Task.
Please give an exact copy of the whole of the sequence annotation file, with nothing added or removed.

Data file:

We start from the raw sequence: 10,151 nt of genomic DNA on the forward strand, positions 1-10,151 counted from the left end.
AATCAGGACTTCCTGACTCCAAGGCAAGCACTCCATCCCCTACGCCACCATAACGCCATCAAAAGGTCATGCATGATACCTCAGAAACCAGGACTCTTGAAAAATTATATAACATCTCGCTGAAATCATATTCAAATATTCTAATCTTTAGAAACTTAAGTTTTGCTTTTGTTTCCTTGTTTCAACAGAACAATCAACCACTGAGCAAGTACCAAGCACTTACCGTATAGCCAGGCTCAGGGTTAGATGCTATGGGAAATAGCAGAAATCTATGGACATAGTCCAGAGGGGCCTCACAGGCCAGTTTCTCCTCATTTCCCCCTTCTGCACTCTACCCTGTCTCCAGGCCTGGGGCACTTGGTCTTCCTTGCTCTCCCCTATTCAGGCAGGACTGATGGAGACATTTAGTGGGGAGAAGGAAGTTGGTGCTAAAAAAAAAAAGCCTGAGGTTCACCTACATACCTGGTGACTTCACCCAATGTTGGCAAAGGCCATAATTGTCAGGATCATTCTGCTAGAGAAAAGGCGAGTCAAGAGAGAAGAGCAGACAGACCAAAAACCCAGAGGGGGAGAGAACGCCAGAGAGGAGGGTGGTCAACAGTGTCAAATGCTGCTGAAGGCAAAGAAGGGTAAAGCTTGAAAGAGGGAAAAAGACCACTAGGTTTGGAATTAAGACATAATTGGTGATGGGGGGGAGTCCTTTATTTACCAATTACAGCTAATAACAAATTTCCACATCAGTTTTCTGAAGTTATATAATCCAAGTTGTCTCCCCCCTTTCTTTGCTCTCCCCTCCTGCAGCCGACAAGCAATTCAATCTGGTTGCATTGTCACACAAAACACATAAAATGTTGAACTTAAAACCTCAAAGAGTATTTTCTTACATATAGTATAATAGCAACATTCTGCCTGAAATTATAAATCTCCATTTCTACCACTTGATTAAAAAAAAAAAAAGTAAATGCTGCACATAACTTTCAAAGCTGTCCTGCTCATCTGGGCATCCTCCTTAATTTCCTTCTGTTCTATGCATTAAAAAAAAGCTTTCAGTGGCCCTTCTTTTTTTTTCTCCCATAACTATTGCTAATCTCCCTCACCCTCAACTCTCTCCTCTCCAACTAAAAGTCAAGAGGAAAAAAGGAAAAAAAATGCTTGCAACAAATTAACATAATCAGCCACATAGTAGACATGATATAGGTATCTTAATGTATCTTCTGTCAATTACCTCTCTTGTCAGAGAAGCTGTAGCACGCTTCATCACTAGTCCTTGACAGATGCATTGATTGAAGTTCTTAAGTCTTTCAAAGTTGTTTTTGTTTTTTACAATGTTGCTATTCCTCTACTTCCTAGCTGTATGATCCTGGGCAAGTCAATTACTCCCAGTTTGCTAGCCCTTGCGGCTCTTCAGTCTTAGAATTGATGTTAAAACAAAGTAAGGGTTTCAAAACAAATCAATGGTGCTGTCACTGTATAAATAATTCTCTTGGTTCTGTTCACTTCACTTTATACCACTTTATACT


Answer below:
We start from the raw sequence: 10,151 nt of genomic DNA on the forward strand, positions 1-10,151 counted from the left end.
AATCAGGACTTCCTGACTCCAAGGCAAGCACTCCATCCCCTACGCCACCATAACGCCATCAAAAGGTCATGCATGATACCTCAGAAACCAGGACTCTTGAAAAATTATATAACATCTCGCTGAAATCATATTCAAATATTCTAATCTTTAGAAACTTAAGTTTTGCTTTTGTTTCCTTGTTTCAACAGAACAATCAACCACTGAGCAAGTACCAAGCACTTACCGTATAGCCAGGCTCAGGGTTAGATGCTATGGGAAATAGCAGAAATCTATGGACATAGTCCAGAGGGGCCTCACAGGCCAGTTTCTCCTCATTTCCCCCTTCTGCACTCTACCCTGTCTCCAGGCCTGGGGCACTTGGTCTTCCTTGCTCTCCCCTATTCAGGCAGGACTGATGGAGACATTTAGTGGGGAGAAGGAAGTTGGTGCTAAAAAAAAAAAGCCTGAGGTTCACCTACATACCTGGTGACTTCACCCAATGTTGGCAAAGGCCATAATTGTCAGGATCATTCTGCTAGAGAAAAGGCGAGTCAAGAGAGAAGAGCAGACAGACCAAAAACCCAGAGGGGGAGAGAACGCCAGAGAGGAGGGTGGTCAACAGTGTCAAATGCTGCTGAAGGCAAAGAAGGGTAAAGCTTGAAAGAGGGAAAAAGACCACTAGGTTTGGAATTAAGACATAATTGGTGATGGGGGGGAGTCCTTTATTTACCAATTACAGCTAATAACAAATTTCCACATCAGTTTTCTGAAGTTATATAATCCAAGTTGTCTCCCCCCTTTCTTTGCTCTCCCCTCCTGCAGCCGACAAGCAATTCAATCTGGTTGCATTGTCACACAAAACACATAAAATGTTGAACTTAAAACCTCAAAGAGTATTTTCTTACATATAGTATAATAGCAACATTCTGCCTGAAATTATAAATCTCCATTTCTACCACTTGATTAAAAAAAAAAAAAGTAAATGCTGCACATAACTTTCAAAGCTGTCCTGCTCATCTGGGCATCCTCCTTAATTTCCTTCTGTTCTATGCATTAAAAAAAAGCTTTCAGTGGCCCTTCTTTTTTTTTCTCCCATAACTATTGCTAATCTCCCTCACCCTCAACTCTCTCCTCTCCAACTAAAAGTCAAGAGGAAAAAAGGAAAAAAAATGCTTGCAACAAATTAACATAATCAGCCACATAGTAGACATGATATAGGTATCTTAATGTATCTTCTGTCAATTACCTCTCTTGTCAGAGAAGCTGTAGCACGCTTCATCACTAGTCCTTGACAGATGCATTGATTGAAGTTCTTAAGTCTTTCAAAGTTGTTTTTGTTTTTTACAATGTTGCTATTCCTCTACTTCCTAGCTGTATGATCCTGGGCAAGTCAATTACTCCCAGTTTGCTAGCCCTTGCGGCTCTTCAGTCTTAGAATTGATGTTAAAACAAAGTAAGGGTTTCAAAACAAATCAATGGTGCTGTCACTGTATAAATAATTCTCTTGGTTCTGTTCACTTCACTTTATACCACTTTATACT